Glowing artworks in the desert are certainly the drawcard of the 10-night festival Parrtjima (pronounced “par-chee-ma”, meaning “lighting up”). Its backdrop is the spectacular 300-million-year-old Yeperenye (MacDonnell Ranges), which are illuminated by a two-kilometre stretch of light installations. But the evolving sideshows of music, film and food are becoming an equivalent beacon for visitors.

“Dan Sultan, BARKAA, King Stingray – to name a few – are some of the artists we’re going to be celebrating,” says curator Rhoda Roberts. “You can attend a concert, do a workshop, see a film – it’s more than just a light festival.”

It’s the fifth year Roberts has been involved in the festival, which this year includes workshops by social enterprise House of Darwin and fashion and textiles powerhouse Nina Fitzgerald.

“I think the workshops show an almost groundswell, a renaissance, occurring among our younger generation,” says Roberts. “The House of Darwin do so many projects across communities, but they’re also showing a new way of expressing culture.”

House of Darwin’s founder Shaun Edwards, a former AFL player and Larrakia man, leads the screen-printing workshops with Kakadu, Torres Strait Islander and Wuthathi woman Fitzgerald. Another workshop is earring painting with Zoe Fitzpatrick, a Yanyuwa and Garrawa woman from Borroloola and Alice Springs. “Every second person I see is wearing those earrings,” says Roberts, laughing.

Everything is free to attend but, as the curator tells us, the workshops are popular and can book out in advance. Others include pottery, healing through digital storytelling and a beats-making workshop with rapper, drummer and music composer Dobby.

There’s also a food demonstration by Rayleen Brown, a Ngangiwumirr and Eastern Arrernte woman and founder of Kungkas Can Cook. She’ll be sharing bush food knowledge derived from thousands of years of sustainability experience. “Aunty Rayleen Brown would have to be one of the most passionate people I’ve ever met about the continuance of foods, particularly superfoods, where they grow and how you can process them.

“She focuses on foods that are significant to central Australia … not just seeds, but birdlife and mussels. She’ll demonstrate how you harvest them, then there’ll be tasting plates so people can get a feel for the flavour and textures.”

An intimate talks program includes discussions with well-known artists about their community work, not just the music or screen careers we might know them for.

“A lot of people might not realise, but Dan [Sultan] is very involved with the International Ranger Federation through The Thin Green Line,” says Roberts. “He recently went to Africa with a number of Aboriginal rangers who met with the Maasai rangers to see how they’re rejuvenating Country.”

And a retrospective of filmmaker Warwick Thornton includes screenings of We Don’t Need a Map (2018) and The Darkside (2013), but also his documentaries and cinematography work.

“It’s extraordinary when you look at the number of films that Warwick Thornton has undertaken, whether as a cinematographer, director, writer or producer, right across the wealth of genres from documentaries to feature films,” she says. “But Warwick comes from an incredible dynasty, and we really wanted to celebrate that as well. His mother, Freda Glynn, was one of the co-founders of CAAMA, the Central Australian Aboriginal Media Association in Alice Springs, where people like Rachel Perkins cut their teeth making stories and journalism.”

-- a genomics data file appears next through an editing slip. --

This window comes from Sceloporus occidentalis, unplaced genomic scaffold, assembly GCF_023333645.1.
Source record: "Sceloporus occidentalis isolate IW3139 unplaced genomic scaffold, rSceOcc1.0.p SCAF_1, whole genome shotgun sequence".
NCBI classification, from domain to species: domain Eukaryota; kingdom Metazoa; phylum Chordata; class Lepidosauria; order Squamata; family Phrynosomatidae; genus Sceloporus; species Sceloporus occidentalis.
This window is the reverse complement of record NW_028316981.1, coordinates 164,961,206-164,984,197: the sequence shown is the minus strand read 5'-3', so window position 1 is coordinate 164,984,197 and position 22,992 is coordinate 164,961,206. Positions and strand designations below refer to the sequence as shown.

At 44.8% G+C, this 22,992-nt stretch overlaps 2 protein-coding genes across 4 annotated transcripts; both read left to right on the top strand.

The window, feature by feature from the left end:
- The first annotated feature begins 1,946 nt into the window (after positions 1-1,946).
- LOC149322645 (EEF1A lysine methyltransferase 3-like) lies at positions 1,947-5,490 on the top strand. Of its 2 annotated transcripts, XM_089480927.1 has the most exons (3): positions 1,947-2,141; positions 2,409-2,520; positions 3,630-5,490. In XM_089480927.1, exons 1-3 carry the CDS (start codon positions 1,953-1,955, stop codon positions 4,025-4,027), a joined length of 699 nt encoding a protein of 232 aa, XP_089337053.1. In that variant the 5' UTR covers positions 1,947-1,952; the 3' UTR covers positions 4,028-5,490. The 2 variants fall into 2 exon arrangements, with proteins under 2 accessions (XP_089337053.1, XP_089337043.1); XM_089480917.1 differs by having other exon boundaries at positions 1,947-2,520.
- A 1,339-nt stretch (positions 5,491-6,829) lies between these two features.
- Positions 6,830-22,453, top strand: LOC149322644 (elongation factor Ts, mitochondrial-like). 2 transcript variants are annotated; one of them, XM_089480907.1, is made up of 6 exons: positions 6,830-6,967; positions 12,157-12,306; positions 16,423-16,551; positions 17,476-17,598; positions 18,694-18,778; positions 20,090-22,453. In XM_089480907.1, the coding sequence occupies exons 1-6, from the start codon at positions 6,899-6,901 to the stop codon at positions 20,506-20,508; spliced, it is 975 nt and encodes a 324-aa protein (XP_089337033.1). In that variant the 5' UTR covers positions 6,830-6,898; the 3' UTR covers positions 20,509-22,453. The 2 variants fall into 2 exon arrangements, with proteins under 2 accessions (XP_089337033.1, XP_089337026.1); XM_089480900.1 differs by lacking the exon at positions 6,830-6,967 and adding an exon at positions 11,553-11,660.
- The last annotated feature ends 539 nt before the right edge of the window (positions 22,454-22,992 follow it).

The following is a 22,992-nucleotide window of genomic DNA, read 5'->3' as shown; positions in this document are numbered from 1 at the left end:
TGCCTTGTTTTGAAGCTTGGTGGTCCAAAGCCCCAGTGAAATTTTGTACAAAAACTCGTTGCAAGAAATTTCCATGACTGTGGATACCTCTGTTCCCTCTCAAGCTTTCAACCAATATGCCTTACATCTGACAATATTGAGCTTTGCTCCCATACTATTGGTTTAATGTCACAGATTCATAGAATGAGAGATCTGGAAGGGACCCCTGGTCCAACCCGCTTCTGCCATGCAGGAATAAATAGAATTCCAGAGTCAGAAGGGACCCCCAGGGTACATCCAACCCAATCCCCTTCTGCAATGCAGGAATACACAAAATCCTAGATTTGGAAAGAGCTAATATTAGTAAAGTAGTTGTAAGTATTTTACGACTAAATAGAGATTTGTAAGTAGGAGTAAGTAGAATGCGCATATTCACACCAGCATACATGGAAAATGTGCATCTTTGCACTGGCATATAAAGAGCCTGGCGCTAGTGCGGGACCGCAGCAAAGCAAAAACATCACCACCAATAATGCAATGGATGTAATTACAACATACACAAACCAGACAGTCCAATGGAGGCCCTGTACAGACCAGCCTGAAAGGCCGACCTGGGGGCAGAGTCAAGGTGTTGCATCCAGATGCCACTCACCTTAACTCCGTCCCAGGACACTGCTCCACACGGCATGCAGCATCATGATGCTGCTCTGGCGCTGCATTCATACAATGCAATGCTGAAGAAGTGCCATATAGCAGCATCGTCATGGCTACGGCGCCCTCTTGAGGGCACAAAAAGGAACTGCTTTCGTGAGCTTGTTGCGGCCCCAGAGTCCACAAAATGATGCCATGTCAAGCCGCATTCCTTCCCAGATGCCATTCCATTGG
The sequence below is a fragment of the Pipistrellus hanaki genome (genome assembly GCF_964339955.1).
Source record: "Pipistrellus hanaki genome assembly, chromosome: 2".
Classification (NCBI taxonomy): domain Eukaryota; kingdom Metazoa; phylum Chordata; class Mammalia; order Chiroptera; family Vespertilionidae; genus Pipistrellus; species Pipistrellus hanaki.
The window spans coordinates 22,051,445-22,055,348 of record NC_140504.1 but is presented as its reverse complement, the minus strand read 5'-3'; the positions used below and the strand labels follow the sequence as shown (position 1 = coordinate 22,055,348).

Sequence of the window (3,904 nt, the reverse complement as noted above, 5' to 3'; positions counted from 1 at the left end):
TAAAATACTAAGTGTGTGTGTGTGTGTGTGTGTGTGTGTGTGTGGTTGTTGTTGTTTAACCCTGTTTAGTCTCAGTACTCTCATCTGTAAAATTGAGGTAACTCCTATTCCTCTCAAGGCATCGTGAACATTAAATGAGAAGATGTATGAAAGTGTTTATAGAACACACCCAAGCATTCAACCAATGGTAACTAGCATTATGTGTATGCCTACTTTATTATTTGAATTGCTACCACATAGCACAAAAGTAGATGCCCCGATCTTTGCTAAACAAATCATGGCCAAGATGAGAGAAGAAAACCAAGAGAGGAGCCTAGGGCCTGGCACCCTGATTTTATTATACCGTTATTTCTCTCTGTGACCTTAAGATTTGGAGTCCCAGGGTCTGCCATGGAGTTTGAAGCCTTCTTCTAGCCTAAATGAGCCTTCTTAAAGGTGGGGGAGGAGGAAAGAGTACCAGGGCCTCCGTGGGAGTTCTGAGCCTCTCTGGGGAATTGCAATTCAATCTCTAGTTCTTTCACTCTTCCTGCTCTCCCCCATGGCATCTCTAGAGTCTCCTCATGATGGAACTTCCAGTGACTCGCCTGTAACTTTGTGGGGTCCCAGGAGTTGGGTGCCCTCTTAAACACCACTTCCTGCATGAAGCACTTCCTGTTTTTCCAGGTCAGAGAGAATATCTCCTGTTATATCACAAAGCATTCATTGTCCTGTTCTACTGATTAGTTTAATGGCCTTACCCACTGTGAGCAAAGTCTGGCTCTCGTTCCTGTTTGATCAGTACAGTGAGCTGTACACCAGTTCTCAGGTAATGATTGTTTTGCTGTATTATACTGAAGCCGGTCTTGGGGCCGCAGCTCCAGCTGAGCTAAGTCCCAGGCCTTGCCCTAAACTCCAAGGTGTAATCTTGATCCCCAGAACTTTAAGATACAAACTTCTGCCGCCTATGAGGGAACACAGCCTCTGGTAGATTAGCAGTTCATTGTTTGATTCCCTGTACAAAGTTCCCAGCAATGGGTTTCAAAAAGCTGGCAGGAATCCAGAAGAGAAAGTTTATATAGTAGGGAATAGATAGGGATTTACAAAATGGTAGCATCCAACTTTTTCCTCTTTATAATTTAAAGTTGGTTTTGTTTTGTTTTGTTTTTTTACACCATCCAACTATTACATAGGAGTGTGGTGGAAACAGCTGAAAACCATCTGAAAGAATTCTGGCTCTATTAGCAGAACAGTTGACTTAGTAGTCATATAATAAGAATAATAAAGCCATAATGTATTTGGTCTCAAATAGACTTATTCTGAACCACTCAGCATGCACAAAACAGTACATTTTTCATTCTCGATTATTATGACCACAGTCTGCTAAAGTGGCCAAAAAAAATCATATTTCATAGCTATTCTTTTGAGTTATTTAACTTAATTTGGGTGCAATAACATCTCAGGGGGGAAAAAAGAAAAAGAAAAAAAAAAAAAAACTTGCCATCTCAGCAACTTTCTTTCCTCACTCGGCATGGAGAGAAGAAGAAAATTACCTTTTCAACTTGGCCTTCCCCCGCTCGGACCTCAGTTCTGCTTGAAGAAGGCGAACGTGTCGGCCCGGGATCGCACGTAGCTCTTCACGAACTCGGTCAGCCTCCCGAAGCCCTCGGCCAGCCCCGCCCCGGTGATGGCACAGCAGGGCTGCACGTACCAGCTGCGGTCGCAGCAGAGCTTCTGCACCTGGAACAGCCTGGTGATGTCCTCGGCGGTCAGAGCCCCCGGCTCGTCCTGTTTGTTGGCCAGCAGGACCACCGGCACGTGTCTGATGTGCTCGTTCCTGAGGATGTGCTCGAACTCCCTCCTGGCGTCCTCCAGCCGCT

Thornton’s daughter, Rona Glynn-McDonald, is the CEO of not-for-profit Common Ground and she’ll be at Parrtjima to talk about her series of sleep stories by First Nations storytellers, along with Dakota Feirer and transdisciplinary artist Carmen Glynn-Braun (also related to Thornton). “This dynasty that’s created stories relevant to all Australians needs to be celebrated,” Roberts says.

The nightly light installations, which run till 10.15pm, are accompanied by an audio soundscape. The theme, Sky Country, takes you through songlines relating to the way people survived in the desert for decades, one of which is about the Aboriginal connections to the budgerigar.

“Most Australians think of a budgerigar in a cage, but for Aboriginal people the budgerigar is an incredible Dreaming story, as they are seen as water-finders. When there’s been a drought and the rains start to come, you’ll see an extraordinary flock of budgerigars go to a tree that doesn’t have many leaves on it – all of a sudden it’s like the tree’s grown green because of the blue and green of the budgerigar. They’re indicating there’s water near those trees.

“We wanted to show, through the installations, that the story is really about reading the sky, so if you’re stuck you know how to find water. They’re an essential part of that story of place,” explains Roberts. “The uniqueness of it is that it’s in the middle of the desert, the heart of Australia. It’s quite extraordinary to actually shine a light on the continuance and transmission of art and culture that’s so relevant to the stories of Mparntwe and that Country.”

Parrtjima runs from April 8 to 17 in Alice Springs. It’s free to attend.

parrtjimaaustralia.com.au